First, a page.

Although the World Health Organization (WHO) has failed over the last 70 years at its charter mission to realise the right of everyone to enjoy the highest attainable standards of health, it has succeeded in assuring that the WHO itself enjoys the highest attainable standards of privilege, well hidden from public view by its lack of transparency. A recent article in the Washington Post (see below) revealed that the annual travel budget of the WHO was in excess of $200 million each year, more than the total amount they spend on HIV/AIDS, hepatitis, tuberculosis and malaria combined.
The WHO is mandated to serve first and foremost those that are the most vulnerable, the billions of poor or marginalised, and people struggling to survive life-threatening diseases or life-changing disabilities. Instead, it seems to first make sure that it serves its own interest and those of the 193 governments (Member States) that have complete control over the governance of the WHO. As the oversight of the WHO is in the hands of these Member States, including hundreds of governments with long histories of high-level corruption, a culture of institutional impunity is allowed to go unchecked, while transparency is limited. Five star hotels and first class travel are just some of the many privileges and perks provided to long term staff, as well as substantial tax-free salaries. Meetings are held in luxury settings around the world, with a mix of the international and national elite in attendance to declare that these important gatherings are essential to improve the health and well-being of the world.
Those that the WHO should prioritise, the people most affect by health inequities and most in need of their right to health, are excluded from participating in the governance of the WHO. Their community organisations also have no say in how the WHO manages its programmes or spends its funds, which mostly come from governments through taxation of the public. As seen at other UN entities such as UNAIDS, the inclusion of representatives from these most affected communities ‘at the table’ contributes to increasing the accountability of the institution. Without the participation of the most affected communities, it’s almost impossible to fully monitor programmes or ‘follow the money’ to see what the WHO is doing on the ground, or in the air.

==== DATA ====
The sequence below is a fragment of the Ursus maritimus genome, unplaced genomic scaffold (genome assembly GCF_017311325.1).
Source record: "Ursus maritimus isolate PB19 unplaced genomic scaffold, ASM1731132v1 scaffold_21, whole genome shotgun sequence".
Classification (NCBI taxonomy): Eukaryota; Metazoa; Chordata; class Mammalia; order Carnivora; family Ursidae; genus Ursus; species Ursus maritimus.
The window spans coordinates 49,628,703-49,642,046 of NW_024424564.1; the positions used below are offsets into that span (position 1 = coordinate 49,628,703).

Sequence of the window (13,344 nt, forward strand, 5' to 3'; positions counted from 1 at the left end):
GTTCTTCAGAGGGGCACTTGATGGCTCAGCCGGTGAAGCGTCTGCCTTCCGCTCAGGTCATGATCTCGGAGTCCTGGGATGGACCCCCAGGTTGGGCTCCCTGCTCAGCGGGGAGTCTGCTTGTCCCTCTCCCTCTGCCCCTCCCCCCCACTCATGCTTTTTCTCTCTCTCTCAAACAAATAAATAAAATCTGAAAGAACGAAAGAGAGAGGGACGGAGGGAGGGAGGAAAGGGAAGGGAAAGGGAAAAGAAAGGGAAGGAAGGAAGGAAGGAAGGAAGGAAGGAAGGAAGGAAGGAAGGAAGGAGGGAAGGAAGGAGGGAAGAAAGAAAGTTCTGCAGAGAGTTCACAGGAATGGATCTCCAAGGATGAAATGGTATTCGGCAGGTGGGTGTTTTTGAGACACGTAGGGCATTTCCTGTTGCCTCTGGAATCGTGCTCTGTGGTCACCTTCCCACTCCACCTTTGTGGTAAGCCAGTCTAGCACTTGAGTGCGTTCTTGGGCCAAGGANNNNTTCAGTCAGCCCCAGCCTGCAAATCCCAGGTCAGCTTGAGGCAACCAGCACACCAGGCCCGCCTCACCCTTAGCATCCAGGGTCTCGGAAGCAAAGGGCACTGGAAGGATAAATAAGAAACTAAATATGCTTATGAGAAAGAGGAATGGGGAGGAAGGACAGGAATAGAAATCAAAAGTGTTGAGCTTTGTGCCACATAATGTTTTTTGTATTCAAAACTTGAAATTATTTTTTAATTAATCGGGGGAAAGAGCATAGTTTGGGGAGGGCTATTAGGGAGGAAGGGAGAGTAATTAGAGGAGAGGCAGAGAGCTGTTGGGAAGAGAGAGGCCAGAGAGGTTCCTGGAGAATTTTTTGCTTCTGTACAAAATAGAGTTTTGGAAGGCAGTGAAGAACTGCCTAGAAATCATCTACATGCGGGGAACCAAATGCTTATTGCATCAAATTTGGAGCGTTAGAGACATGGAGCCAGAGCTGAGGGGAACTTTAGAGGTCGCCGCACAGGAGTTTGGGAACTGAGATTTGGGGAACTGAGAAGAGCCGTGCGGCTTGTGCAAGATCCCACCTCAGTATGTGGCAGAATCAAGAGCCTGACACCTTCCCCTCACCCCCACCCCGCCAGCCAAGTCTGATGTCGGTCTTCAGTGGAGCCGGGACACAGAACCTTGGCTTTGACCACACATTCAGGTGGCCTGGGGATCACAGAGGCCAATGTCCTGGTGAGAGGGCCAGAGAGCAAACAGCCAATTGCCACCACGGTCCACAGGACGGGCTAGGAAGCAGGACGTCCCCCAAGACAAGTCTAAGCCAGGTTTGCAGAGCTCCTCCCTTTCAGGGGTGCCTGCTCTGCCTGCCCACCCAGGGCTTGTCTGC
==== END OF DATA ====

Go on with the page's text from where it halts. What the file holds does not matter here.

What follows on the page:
I applaud the journalist that did the research that led to this extravagant WHO expenditure being made public. I had tried a few years ago to find out this information but was informed by the WHO that it was confidential, as were the details of the contract with their sole ‘official’ travel agent and any of the other aspects of travel and meeting expenses.
We need a WHO that is democratic and that can be monitored by those it is mandated to serve. We need to participate, through a system of accountable representation, in the decisions about us and the programmes intended for our communities. It is time for fundamental reform at WHO.